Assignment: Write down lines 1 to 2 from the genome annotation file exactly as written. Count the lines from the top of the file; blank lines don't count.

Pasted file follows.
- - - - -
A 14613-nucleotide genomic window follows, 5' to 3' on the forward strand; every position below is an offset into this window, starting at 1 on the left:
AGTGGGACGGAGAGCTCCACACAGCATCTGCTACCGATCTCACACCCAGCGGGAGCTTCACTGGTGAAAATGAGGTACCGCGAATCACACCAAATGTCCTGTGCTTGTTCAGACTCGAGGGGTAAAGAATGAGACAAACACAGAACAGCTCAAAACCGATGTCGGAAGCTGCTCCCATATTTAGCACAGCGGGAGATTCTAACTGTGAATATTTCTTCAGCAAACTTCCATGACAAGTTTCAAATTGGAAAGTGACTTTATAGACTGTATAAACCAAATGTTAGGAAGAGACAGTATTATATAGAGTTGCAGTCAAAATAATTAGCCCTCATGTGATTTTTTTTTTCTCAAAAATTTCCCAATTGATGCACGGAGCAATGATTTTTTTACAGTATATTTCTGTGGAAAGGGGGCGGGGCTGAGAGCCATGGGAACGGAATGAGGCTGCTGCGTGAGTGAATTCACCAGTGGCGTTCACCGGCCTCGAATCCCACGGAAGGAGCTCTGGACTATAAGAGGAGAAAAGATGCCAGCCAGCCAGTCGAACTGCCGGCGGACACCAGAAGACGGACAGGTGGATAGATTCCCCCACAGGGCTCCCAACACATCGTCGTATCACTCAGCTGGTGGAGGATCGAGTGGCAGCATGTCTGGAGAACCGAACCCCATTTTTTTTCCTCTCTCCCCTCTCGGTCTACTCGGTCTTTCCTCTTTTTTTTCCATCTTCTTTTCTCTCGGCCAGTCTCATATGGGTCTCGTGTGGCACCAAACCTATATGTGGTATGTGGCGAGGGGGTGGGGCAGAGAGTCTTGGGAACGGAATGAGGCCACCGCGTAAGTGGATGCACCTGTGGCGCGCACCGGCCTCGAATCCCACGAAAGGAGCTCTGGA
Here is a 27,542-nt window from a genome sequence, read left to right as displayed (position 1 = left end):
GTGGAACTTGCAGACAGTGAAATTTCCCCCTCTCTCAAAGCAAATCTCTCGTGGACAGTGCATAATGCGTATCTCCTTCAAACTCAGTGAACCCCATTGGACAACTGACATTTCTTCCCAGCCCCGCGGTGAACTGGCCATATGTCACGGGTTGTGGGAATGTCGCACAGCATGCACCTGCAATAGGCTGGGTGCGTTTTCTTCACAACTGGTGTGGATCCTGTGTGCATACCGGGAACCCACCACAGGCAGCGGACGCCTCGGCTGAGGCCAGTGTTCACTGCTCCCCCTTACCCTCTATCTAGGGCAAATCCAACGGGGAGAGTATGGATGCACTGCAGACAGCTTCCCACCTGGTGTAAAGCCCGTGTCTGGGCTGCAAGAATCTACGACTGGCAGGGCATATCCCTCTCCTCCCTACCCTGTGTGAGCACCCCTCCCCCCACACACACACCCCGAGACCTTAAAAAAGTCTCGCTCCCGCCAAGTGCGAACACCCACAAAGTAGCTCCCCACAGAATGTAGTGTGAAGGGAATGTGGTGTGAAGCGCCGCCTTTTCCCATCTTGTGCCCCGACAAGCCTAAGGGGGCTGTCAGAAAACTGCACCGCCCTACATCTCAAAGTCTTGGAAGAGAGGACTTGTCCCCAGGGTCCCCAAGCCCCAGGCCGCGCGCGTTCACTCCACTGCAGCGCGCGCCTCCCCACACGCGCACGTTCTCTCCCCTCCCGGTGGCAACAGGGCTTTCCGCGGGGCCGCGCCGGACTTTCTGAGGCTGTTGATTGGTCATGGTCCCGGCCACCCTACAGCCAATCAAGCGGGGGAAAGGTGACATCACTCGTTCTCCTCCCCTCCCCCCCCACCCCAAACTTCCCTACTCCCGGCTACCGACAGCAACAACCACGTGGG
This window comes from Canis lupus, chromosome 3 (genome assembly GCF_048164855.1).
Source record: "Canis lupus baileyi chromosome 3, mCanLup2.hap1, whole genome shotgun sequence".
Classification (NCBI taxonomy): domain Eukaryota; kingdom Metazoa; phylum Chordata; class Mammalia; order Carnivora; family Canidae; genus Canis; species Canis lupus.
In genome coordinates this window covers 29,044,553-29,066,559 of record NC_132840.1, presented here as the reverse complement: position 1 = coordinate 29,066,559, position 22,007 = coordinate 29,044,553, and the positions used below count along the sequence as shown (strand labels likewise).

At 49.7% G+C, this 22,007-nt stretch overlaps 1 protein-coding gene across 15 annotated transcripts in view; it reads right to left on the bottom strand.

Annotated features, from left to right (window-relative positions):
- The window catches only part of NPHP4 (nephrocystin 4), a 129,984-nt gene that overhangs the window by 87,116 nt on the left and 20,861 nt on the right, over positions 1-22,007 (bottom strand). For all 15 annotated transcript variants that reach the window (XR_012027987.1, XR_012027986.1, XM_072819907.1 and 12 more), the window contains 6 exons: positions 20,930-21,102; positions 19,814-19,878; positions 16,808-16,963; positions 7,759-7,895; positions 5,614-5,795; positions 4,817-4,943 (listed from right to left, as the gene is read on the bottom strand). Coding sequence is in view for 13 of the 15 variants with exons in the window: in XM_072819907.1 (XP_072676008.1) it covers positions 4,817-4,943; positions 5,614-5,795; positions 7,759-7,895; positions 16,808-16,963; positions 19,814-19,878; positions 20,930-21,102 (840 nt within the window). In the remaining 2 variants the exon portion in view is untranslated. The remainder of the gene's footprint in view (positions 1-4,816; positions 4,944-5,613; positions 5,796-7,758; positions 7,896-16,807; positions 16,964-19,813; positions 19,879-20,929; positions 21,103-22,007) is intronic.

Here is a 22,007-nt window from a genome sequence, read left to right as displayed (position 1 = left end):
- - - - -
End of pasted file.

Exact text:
A 14613-nucleotide genomic window follows, 5' to 3' on the forward strand; every position below is an offset into this window, starting at 1 on the left:
AGTGGGACGGAGAGCTCCACACAGCATCTGCTACCGATCTCACACCCAGCGGGAGCTTCACTGGTGAAAATGAGGTACCGCGAATCACACCAAATGTCCTGTGCTTGTTCAGACTCGAGGGGTAAAGAATGAGACAAACACAGAACAGCTCAAAACCGATGTCGGAAGCTGCTCCCATATTTAGCACAGCGGGAGATTCTAACTGTGAATATTTCTTCAGCAAACTTCCATGACAAGTTTCAAATTGGAAAGTGACTTTATAGACTGTATAAACCAAATGTTAGGAAGAGACAGTATTATATAGAGTTGCAGTCAAAATAATTAGCCCTCATGTGATTTTTTTTTTCTCAAAAATTTCCCAATTGATGCACGGAGCAATGATTTTTTTACAGTATATTTCTGTGGAAAGGGGGCGGGGCTGAGAGCCATGGGAACGGAATGAGGCTGCTGCGTGAGTGAATTCACCAGTGGCGTTCACCGGCCTCGAATCCCACGGAAGGAGCTCTGGACTATAAGAGGAGAAAAGATGCCAGCCAGCCAGTCGAACTGCCGGCGGACACCAGAAGACGGACAGGTGGATAGATTCCCCCACAGGGCTCCCAACACATCGTCGTATCACTCAGCTGGTGGAGGATCGAGTGGCAGCATGTCTGGAGAACCGAACCCCATTTTTTTTCCTCTCTCCCCTCTCGGTCTACTCGGTCTTTCCTCTTTTTTTTCCATCTTCTTTTCTCTCGGCCAGTCTCATATGGGTCTCGTGTGGCACCAAACCTATATGTGGTATGTGGCGAGGGGGTGGGGCAGAGAGTCTTGGGAACGGAATGAGGCCACCGCGTAAGTGGATGCACCTGTGGCGCGCACCGGCCTCGAATCCCACGAAAGGAGCTCTGGA